Malnutrition Lesson – Part 1

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Here is the first of several posts about the problem of chronic malnutrition in Guatemala, and WK’s new partnership with USAID. If you follow along with us over the next few days, you will be dazzling your friends with your knowledge by the weekend!

As many of you know, chronic malnutrition is widespread in rural Guatemala – resulting in some of the highest rates of stunting in the world. In the communities that WK works, up to 80% of the children we see suffers from nutrition-related stunting. But the catch is that most of these kids don’t look ‘sick’. In fact, they look pretty darned adorable. So, let’s talk a bit about malnutrition – especially what we have experienced in the communities where we work.

According to the World Health Organization (WHO), malnutrition essentially means “bad nourishment”. It concerns not enough as well as too much food, or the wrong types. There are two types of malnutrition that we typically see in the developing world: acute and chronic. Severe acute malnutrition is defined by a very low weight for height, by visible severe wasting, or by the presence of nutritional oedema. In other words, these kids ‘look sick’. They look like they are wasting away.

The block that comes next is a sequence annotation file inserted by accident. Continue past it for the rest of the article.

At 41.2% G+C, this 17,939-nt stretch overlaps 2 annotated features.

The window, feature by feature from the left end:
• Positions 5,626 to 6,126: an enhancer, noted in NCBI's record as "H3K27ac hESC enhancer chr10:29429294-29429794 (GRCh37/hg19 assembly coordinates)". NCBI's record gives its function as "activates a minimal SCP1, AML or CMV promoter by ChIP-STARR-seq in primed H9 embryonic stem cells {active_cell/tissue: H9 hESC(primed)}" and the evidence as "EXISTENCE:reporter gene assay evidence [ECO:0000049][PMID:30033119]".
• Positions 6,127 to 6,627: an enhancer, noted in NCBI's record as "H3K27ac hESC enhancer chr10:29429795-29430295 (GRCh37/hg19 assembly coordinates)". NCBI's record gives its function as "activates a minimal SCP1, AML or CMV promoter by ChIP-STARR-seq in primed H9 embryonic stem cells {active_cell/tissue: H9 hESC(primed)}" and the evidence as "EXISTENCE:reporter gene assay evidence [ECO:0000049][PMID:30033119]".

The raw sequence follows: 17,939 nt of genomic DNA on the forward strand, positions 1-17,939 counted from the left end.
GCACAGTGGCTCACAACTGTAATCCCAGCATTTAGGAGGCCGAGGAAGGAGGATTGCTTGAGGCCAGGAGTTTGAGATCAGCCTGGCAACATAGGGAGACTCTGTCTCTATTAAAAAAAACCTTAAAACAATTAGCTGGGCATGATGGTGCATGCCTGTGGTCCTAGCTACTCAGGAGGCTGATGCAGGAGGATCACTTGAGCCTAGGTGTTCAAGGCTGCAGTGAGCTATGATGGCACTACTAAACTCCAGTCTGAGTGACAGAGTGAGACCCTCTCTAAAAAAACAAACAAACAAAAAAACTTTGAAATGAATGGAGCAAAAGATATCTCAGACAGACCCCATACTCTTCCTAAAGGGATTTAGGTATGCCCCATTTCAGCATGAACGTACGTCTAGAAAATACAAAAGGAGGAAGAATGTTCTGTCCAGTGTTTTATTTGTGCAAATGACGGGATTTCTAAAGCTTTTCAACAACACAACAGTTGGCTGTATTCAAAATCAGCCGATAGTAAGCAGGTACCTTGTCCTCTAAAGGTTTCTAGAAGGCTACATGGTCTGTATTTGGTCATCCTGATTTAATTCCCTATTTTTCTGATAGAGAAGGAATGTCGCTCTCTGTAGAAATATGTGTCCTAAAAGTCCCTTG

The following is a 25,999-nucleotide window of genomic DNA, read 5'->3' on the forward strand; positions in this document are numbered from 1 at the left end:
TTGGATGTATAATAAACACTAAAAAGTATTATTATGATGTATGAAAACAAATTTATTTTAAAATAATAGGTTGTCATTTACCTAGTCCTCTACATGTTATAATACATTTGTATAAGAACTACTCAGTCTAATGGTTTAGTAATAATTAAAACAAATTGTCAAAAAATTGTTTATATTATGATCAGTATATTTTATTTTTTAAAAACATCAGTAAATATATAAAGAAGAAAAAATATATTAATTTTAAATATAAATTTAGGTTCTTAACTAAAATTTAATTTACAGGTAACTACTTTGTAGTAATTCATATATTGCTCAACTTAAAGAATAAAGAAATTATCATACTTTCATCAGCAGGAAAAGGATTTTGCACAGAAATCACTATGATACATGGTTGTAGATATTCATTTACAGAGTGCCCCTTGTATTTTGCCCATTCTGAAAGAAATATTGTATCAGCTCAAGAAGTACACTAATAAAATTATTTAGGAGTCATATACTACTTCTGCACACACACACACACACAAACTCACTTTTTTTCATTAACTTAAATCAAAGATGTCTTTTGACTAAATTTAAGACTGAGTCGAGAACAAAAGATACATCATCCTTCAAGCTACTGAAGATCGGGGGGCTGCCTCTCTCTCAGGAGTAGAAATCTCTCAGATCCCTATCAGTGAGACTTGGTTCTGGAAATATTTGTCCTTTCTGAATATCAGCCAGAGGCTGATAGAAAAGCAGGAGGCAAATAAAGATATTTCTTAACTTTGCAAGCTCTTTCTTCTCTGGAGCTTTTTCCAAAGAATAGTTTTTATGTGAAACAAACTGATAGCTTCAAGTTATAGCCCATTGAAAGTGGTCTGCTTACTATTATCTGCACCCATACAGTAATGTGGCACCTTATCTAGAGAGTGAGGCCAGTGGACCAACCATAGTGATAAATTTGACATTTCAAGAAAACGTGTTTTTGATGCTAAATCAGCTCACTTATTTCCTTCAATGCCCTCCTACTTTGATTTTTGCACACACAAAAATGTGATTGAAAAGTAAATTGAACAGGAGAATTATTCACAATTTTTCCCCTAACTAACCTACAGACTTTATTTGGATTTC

Although acute malnutrition does occur in Guatemala, chronic malnutrition is truly pervasive. Children who suffer from chronic malnutrition fail to grow to their full genetic potential, both mentally and physically. The main symptom of this condition is stunting – shortness in height compared to others of the same age group – and takes a relatively long time to develop. WK measures the length off all children in our program, to assess the extent of their stunting.

Okay, so what? Why is it so important to prevent stunting in babies and toddlers? According to the World Bank, growth failure before the age of two can have profound and irreversible effects on a child’s ability to learn, and produce income over their lifetimes. It can result in permanently impaired IQ and social development, and makes a child more susceptible to chronic disease. These children begin school later, quit earlier and miss more days. Furthermore, women who are stunted are far more likely to have stunted children. And, all of this is determined in the first 24 months of life.

For you visual learners, you can visit http://saveone.net/#861942/Dr-Peter-Rohloff-explains-the-problem-of-stunted-growth-in-Guatemala, for a video produced by ABC’s 20/20 of our Medical Director, Dr. Peter Rohloff. In this video, Peter summarizes the effects of malnutrition in the communities where we work.